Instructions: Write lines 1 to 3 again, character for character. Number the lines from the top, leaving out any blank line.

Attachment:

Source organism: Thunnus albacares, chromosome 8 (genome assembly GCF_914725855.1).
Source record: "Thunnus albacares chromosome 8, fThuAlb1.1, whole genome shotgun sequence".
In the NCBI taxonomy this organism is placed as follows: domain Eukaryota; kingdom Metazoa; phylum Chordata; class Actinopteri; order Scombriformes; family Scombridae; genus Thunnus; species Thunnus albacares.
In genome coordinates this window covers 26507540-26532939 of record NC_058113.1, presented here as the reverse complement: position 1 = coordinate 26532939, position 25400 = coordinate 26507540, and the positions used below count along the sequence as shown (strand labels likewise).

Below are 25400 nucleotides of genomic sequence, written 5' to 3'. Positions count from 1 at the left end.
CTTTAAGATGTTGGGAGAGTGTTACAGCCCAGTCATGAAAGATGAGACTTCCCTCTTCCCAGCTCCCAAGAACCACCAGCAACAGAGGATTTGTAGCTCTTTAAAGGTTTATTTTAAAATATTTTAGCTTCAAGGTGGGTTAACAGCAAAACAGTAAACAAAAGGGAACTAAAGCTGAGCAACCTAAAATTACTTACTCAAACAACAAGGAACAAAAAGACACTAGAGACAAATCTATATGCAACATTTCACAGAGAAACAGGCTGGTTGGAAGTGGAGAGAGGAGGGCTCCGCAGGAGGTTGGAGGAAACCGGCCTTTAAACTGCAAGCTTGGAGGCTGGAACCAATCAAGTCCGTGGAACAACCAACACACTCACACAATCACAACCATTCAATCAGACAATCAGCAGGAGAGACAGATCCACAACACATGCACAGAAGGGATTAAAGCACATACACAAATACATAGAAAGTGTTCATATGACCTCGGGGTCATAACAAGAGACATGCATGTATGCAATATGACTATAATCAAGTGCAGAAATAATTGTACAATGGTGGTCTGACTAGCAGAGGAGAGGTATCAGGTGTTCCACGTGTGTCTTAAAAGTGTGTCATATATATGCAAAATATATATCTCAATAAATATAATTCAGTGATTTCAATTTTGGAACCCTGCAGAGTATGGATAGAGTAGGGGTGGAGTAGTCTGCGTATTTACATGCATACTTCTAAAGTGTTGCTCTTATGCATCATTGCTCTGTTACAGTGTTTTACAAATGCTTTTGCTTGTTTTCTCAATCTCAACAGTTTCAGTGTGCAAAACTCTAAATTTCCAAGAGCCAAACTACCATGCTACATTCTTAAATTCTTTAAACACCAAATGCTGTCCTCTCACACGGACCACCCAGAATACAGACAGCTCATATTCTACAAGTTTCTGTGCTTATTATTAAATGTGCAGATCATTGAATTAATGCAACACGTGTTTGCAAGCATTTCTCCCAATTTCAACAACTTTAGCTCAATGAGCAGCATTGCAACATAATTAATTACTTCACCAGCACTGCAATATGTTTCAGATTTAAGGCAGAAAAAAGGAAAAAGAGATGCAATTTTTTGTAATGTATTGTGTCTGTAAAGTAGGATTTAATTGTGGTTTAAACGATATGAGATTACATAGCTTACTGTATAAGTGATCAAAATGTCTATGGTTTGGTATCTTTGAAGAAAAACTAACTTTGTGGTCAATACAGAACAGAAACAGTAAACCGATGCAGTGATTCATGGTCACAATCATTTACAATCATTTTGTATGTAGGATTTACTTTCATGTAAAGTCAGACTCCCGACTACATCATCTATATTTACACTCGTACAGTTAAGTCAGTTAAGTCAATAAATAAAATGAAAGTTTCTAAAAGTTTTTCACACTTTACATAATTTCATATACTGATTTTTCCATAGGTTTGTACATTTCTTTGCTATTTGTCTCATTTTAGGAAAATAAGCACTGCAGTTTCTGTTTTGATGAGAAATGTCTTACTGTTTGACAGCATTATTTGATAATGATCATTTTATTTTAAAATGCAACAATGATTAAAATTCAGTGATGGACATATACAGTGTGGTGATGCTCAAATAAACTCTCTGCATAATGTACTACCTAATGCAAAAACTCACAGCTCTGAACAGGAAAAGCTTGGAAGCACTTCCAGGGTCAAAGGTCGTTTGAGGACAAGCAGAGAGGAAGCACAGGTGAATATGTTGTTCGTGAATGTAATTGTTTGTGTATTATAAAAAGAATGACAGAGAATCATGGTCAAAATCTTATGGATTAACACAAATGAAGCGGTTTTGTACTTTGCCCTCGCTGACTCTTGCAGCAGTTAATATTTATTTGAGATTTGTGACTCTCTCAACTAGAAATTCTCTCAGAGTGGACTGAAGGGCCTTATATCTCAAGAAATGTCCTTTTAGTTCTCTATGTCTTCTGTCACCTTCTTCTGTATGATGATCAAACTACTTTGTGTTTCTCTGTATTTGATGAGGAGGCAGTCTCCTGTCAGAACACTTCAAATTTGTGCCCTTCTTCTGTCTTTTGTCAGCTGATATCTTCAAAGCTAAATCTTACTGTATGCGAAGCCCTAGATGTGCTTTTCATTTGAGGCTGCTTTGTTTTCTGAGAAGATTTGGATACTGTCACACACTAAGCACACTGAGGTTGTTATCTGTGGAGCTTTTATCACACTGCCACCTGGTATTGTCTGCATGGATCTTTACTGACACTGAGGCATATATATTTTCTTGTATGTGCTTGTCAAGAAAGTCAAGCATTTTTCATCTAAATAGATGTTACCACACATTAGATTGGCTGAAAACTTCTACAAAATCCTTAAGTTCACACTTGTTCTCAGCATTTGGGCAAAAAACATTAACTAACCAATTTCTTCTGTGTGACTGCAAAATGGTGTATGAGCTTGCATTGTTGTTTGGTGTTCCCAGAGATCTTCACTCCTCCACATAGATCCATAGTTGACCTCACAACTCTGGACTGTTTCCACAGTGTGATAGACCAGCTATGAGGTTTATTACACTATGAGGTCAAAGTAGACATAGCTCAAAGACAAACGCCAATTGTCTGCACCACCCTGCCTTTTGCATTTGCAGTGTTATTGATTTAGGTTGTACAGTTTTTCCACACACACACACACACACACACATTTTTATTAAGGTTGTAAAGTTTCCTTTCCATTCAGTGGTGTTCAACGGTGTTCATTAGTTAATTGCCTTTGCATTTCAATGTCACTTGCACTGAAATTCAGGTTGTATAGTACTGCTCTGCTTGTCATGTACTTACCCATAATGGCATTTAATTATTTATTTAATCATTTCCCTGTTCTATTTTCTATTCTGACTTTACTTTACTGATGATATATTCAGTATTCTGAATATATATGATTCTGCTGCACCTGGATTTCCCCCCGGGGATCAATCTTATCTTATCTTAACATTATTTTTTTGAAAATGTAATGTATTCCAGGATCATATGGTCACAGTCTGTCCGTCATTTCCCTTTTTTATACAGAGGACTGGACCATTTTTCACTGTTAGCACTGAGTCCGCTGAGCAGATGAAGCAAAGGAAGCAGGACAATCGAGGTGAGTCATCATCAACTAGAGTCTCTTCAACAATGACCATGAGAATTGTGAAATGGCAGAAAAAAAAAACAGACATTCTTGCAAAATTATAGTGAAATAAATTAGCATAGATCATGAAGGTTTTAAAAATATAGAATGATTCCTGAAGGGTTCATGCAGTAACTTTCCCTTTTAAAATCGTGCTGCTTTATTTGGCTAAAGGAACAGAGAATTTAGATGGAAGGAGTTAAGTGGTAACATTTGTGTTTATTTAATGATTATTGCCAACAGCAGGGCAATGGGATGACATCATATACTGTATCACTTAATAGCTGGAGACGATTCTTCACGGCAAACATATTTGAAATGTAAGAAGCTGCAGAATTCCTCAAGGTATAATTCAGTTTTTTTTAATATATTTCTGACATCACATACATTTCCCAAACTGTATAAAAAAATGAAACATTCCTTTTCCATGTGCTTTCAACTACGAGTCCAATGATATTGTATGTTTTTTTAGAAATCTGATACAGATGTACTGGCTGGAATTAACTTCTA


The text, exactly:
Source organism: Thunnus albacares, chromosome 8 (genome assembly GCF_914725855.1).
Source record: "Thunnus albacares chromosome 8, fThuAlb1.1, whole genome shotgun sequence".
In the NCBI taxonomy this organism is placed as follows: domain Eukaryota; kingdom Metazoa; phylum Chordata; class Actinopteri; order Scombriformes; family Scombridae; genus Thunnus; species Thunnus albacares.